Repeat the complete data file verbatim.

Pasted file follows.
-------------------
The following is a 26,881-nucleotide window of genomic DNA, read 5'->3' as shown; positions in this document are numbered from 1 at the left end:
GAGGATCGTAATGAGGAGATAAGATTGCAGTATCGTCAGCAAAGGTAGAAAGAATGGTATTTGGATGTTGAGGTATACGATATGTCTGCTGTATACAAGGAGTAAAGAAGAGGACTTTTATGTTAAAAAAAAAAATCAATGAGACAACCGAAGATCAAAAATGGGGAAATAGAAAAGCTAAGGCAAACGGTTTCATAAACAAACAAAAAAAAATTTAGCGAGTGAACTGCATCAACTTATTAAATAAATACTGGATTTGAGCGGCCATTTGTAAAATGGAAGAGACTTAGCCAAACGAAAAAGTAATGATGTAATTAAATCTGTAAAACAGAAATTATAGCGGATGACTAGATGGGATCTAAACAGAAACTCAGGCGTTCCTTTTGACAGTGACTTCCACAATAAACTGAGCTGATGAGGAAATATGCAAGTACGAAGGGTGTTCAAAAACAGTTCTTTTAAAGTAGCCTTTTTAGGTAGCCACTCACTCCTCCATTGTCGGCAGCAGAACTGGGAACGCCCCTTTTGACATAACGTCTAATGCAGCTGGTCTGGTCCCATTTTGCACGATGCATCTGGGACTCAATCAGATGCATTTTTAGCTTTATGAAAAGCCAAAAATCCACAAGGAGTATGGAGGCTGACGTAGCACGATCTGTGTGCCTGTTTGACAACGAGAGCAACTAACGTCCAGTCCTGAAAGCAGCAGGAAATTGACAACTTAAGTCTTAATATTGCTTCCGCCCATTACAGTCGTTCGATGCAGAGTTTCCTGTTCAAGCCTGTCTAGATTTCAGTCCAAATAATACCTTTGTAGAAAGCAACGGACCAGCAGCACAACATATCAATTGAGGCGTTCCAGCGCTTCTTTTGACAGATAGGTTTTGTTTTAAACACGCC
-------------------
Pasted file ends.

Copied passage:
The following is a 26,881-nucleotide window of genomic DNA, read 5'->3' as shown; positions in this document are numbered from 1 at the left end:
GAGGATCGTAATGAGGAGATAAGATTGCAGTATCGTCAGCAAAGGTAGAAAGAATGGTATTTGGATGTTGAGGTATACGATATGTCTGCTGTATACAAGGAGTAAAGAAGAGGACTTTTATGTTAAAAAAAAAAATCAATGAGACAACCGAAGATCAAAAATGGGGAAATAGAAAAGCTAAGGCAAACGGTTTCATAAACAAACAAAAAAAAATTTAGCGAGTGAACTGCATCAACTTATTAAATAAATACTGGATTTGAGCGGCCATTTGTAAAATGGAAGAGACTTAGCCAAACGAAAAAGTAATGATGTAATTAAATCTGTAAAACAGAAATTATAGCGGATGACTAGATGGGATCTAAACAGAAACTCAGGCGTTCCTTTTGACAGTGACTTCCACAATAAACTGAGCTGATGAGGAAATATGCAAGTACGAAGGGTGTTCAAAAACAGTTCTTTTAAAGTAGCCTTTTTAGGTAGCCACTCACTCCTCCATTGTCGGCAGCAGAACTGGGAACGCCCCTTTTGACATAACGTCTAATGCAGCTGGTCTGGTCCCATTTTGCACGATGCATCTGGGACTCAATCAGATGCATTTTTAGCTTTATGAAAAGCCAAAAATCCACAAGGAGTATGGAGGCTGACGTAGCACGATCTGTGTGCCTGTTTGACAACGAGAGCAACTAACGTCCAGTCCTGAAAGCAGCAGGAAATTGACAACTTAAGTCTTAATATTGCTTCCGCCCATTACAGTCGTTCGATGCAGAGTTTCCTGTTCAAGCCTGTCTAGATTTCAGTCCAAATAATACCTTTGTAGAAAGCAACGGACCAGCAGCACAACATATCAATTGAGGCGTTCCAGCGCTTCTTTTGACAGATAGGTTTTGTTTTAAACACGCC